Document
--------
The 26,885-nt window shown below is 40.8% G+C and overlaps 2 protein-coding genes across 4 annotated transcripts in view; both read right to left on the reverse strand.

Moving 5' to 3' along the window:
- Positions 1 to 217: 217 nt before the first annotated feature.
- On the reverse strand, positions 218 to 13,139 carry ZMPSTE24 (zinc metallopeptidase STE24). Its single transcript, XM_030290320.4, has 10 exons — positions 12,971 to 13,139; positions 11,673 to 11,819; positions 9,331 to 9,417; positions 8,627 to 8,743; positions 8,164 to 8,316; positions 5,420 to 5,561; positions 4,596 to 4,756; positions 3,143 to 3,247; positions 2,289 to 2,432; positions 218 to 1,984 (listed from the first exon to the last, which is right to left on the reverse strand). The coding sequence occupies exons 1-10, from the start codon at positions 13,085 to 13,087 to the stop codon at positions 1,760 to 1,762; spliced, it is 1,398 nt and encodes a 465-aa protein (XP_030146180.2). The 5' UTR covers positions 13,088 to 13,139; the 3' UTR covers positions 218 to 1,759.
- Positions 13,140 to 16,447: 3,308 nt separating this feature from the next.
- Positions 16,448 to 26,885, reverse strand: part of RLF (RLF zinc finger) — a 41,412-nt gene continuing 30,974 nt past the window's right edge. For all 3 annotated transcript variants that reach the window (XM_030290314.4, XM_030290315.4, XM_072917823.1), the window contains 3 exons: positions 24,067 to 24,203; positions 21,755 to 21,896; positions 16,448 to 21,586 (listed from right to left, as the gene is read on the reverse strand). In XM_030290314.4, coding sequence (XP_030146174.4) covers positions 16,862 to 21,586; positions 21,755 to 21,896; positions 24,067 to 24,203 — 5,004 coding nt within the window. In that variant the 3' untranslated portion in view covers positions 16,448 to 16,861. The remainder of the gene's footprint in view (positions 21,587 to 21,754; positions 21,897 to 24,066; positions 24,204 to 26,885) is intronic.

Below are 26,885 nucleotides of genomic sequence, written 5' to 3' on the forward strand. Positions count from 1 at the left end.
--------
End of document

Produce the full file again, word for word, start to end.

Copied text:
The 26,885-nt window shown below is 40.8% G+C and overlaps 2 protein-coding genes across 4 annotated transcripts in view; both read right to left on the reverse strand.

Moving 5' to 3' along the window:
- Positions 1 to 217: 217 nt before the first annotated feature.
- On the reverse strand, positions 218 to 13,139 carry ZMPSTE24 (zinc metallopeptidase STE24). Its single transcript, XM_030290320.4, has 10 exons — positions 12,971 to 13,139; positions 11,673 to 11,819; positions 9,331 to 9,417; positions 8,627 to 8,743; positions 8,164 to 8,316; positions 5,420 to 5,561; positions 4,596 to 4,756; positions 3,143 to 3,247; positions 2,289 to 2,432; positions 218 to 1,984 (listed from the first exon to the last, which is right to left on the reverse strand). The coding sequence occupies exons 1-10, from the start codon at positions 13,085 to 13,087 to the stop codon at positions 1,760 to 1,762; spliced, it is 1,398 nt and encodes a 465-aa protein (XP_030146180.2). The 5' UTR covers positions 13,088 to 13,139; the 3' UTR covers positions 218 to 1,759.
- Positions 13,140 to 16,447: 3,308 nt separating this feature from the next.
- Positions 16,448 to 26,885, reverse strand: part of RLF (RLF zinc finger) — a 41,412-nt gene continuing 30,974 nt past the window's right edge. For all 3 annotated transcript variants that reach the window (XM_030290314.4, XM_030290315.4, XM_072917823.1), the window contains 3 exons: positions 24,067 to 24,203; positions 21,755 to 21,896; positions 16,448 to 21,586 (listed from right to left, as the gene is read on the reverse strand). In XM_030290314.4, coding sequence (XP_030146174.4) covers positions 16,862 to 21,586; positions 21,755 to 21,896; positions 24,067 to 24,203 — 5,004 coding nt within the window. In that variant the 3' untranslated portion in view covers positions 16,448 to 16,861. The remainder of the gene's footprint in view (positions 21,587 to 21,754; positions 21,897 to 24,066; positions 24,204 to 26,885) is intronic.

Below are 26,885 nucleotides of genomic sequence, written 5' to 3' on the forward strand. Positions count from 1 at the left end.